Revenue for the big players in social media has been growing fast as advertisers shift their dollars away from traditional media. Facebook's (NASDAQ:FB) revenue grew by some 40% last quarter. LinkedIn's grew by a similar 37%. And Twitter, despite its struggles, grew revenue by 58% over the prior year.
But growth at all three of those companies pales in comparison to that of another popular social site. According to a set of reportedly leaked documents obtained by TechCrunch, Pinterest expects its revenue to increase from less than $25 million in 2014 to $169 million this year -- a massive 576% year-over-year growth rate. Growth is expected to continue at a blistering pace from there, as well.
Pinterest looks like a rising star, poised to start taking a progressively larger share of the digital ad market. But the company it's most likely to steal share from isn't in my list above. Nor is it any social player, for that matter.
4C Insights reported last month that clients' ad spending on Pinterest had grown by 7.7 times since January. Pinterest bills itself as "the visual bookmarking tool that helps you discover and save creative ideas." It was founded in 2010 and the site in September said it had 100 million monthly active users, aka Pinners. The company points out that people use the site to do things such as plan their vacations, redo their kitchens, and find healthy recipes.
Aaron Goldman, 4C's chief marketing officer, offered a rather glowing report to AdWeek's SocialTimes last month, calling Pinterest the "perfect social discovery engine." "You've got consumers in buy-mode actively seeking inspiration with built-in sharing and network effects. Best of all, it's still early days for Pinterest ads so there's not a ton of competition and inventory is quite a bargain."
Courting consumers already in "buy-mode," conducting searches? Until now, that description largely fit just one company that does not also maintain its own retail website: Alphabet's Google.
And that's why Pinterest's anticipated growth could come primarily at the expense of the traditional search giant.
Searching for mobile growth
The mobile search ad market is expected to more than triple from its $8.7 billion in 2014, growing to more than $28 billion by 2019, according to eMarketer, and Pinterest is positioning itself to start grabbing a bigger share of that pie.
Pinterest last month updated its website and mobile app to give people new ways to search. Rather than simply use keywords, Pinterest users will now be able to search using images. If a user spots something in a picture that draws her interest, like an article of clothing or piece of furniture, she can click or tap that item in the image and be taken to similar search results.
This fits neatly into a monetization strategy for Pinterest, because it allows the company the opportunity to serve up those search results much the same way Alphabet's Google has been doing with keyword searches for years.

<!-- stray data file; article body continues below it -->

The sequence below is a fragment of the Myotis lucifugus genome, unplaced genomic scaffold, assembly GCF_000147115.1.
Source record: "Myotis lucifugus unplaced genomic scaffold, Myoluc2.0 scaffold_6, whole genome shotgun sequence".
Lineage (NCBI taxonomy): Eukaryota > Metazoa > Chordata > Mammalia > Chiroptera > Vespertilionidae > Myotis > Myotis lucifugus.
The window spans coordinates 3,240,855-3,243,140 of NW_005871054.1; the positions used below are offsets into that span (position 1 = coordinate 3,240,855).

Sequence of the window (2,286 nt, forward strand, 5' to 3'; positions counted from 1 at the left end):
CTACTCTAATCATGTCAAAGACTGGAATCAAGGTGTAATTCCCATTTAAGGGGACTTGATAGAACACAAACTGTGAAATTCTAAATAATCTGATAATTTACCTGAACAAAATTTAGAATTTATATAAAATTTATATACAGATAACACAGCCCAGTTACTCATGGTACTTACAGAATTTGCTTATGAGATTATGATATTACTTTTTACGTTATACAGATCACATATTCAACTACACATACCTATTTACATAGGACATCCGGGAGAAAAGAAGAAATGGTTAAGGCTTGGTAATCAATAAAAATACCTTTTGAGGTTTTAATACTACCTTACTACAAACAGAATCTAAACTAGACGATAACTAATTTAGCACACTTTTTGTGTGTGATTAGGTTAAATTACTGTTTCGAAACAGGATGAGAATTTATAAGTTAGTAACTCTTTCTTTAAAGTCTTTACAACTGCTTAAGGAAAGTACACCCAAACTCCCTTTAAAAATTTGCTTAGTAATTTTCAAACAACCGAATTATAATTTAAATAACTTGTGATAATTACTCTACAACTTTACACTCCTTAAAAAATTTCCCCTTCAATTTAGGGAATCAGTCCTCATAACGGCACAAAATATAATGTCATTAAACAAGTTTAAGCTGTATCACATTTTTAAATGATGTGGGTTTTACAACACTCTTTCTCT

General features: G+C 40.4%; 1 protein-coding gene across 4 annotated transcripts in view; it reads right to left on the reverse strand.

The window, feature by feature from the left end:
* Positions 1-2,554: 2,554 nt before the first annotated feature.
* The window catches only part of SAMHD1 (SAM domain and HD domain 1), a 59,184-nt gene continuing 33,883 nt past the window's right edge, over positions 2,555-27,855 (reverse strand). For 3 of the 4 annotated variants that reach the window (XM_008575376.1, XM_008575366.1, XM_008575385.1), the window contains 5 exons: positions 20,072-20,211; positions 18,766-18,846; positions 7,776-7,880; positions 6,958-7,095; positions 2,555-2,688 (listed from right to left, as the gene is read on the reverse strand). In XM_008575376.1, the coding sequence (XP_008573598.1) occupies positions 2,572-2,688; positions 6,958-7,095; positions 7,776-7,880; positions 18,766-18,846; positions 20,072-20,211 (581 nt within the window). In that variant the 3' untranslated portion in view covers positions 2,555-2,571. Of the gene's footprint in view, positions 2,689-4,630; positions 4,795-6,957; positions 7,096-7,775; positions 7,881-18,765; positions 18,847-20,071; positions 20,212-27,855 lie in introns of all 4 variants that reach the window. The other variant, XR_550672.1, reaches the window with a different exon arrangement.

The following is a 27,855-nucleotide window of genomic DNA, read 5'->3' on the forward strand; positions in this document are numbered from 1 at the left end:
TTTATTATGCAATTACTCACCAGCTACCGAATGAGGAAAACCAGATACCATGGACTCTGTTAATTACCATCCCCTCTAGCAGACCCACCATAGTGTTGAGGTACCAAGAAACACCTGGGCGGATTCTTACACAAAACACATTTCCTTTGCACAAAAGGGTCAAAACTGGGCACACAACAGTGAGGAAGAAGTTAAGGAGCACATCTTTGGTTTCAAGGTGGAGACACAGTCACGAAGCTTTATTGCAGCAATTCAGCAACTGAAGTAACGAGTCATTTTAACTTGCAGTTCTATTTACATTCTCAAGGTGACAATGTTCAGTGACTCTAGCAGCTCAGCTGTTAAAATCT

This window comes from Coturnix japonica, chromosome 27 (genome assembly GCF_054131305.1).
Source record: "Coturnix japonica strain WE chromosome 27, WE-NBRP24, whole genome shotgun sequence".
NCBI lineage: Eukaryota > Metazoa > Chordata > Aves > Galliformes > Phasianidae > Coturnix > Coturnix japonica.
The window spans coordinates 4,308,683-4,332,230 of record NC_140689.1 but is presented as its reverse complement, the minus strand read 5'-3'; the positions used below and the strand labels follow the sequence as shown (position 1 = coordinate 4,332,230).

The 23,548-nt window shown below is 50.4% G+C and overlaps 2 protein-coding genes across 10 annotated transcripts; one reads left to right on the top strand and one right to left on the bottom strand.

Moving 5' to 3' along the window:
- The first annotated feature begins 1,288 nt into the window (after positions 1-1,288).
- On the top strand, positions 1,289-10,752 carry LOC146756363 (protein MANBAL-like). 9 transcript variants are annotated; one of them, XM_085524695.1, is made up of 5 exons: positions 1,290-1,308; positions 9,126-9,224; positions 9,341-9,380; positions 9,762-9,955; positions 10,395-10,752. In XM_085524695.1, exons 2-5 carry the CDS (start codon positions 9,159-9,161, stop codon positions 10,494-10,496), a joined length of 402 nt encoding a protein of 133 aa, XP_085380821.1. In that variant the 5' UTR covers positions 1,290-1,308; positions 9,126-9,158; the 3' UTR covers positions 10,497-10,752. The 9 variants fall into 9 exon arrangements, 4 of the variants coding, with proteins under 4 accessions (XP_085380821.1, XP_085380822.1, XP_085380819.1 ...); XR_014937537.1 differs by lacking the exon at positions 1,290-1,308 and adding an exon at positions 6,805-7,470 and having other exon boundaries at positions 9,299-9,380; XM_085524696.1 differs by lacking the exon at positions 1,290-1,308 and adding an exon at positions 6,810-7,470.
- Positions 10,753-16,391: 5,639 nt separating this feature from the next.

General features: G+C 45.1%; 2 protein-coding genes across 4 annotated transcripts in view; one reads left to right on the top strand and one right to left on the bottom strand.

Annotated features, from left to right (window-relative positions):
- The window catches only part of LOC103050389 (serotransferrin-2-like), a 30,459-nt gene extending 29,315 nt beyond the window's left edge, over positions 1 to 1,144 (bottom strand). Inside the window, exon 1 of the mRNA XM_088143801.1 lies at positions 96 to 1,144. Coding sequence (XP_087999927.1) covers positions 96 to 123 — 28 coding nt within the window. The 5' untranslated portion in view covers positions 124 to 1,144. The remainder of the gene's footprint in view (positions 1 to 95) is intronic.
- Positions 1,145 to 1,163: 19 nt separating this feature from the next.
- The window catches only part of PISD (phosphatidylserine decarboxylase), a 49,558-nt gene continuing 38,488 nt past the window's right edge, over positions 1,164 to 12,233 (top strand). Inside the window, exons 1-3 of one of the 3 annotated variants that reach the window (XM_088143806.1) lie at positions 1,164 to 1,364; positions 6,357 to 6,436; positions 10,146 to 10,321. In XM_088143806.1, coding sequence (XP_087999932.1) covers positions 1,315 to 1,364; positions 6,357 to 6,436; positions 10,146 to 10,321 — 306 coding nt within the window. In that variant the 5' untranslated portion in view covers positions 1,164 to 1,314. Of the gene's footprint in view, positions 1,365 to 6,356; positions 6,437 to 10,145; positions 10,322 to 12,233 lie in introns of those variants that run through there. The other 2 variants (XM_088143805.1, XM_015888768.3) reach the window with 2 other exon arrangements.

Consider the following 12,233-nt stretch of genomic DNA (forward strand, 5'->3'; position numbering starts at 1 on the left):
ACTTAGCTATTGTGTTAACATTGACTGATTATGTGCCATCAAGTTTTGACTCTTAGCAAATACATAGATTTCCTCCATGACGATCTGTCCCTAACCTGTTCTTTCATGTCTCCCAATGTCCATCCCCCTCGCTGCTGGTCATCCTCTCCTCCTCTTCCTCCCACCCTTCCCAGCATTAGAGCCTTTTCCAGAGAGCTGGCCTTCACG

This builds upon prior moves by Pinterest. Earlier this year, the company unveiled "Buyable Pins," which allow users to shop for items and buy directly through the site. Earlier this fall, it refined its search function to deliver more relevant results based on a person's location.
Taking on a giant
But the move to create visual search may be the most important yet. The company billed the feature in its blog as a "crazy-fun new visual search tool." But while this may be fun for some users, it's really more about laying the groundwork for an important advertising revenue stream for the company.
It has the chance to fundamentally change the way its users search for products -- a potentially significant disruption to Google's bread and butter since its earliest days. But how large a bite Pinterest can take out of Google's business remains to be seen.
In terms of revenue, Pinterest remains relatively tiny compared to its well-known contemporaries. If the leaked numbers are accurate, the $25 million it generated in 2014 was just 1/500th the $12.5 billion pulled in by social leader Facebook. And even if it grows at the astounding pace cited, its $169 million in 2015 is likely to weigh in at around 8% of the $2.2 billion in revenue that Twitter is expected to generate in 2015.
But Pinterest has built a significant user base that remains largely untapped, setting the stage for fast revenue growth. Its user base broke the 100-million mark in active monthly users earlier this year, meaning it has at least a quarter of the users that Twitter can claim, and roughly 1/15th Facebook's massive monthly user base.
The Pinterest documents obtained by TechCrunch forecast annual revenue growth averaging more than 150%, hitting $2.8 billion in 2018. That would be even faster than the growth Facebook saw between 2007 and 2010, but slightly below what the leading social network saw between 2008 and 2011.
That wouldn't deal a devastating blow to Alphabet's Google -- which generated nearly $60 billion in revenue last year -- by any means. But it's another concern the search giant has as it fights to stay at the top of a fast-growing and quickly evolving digital ad market.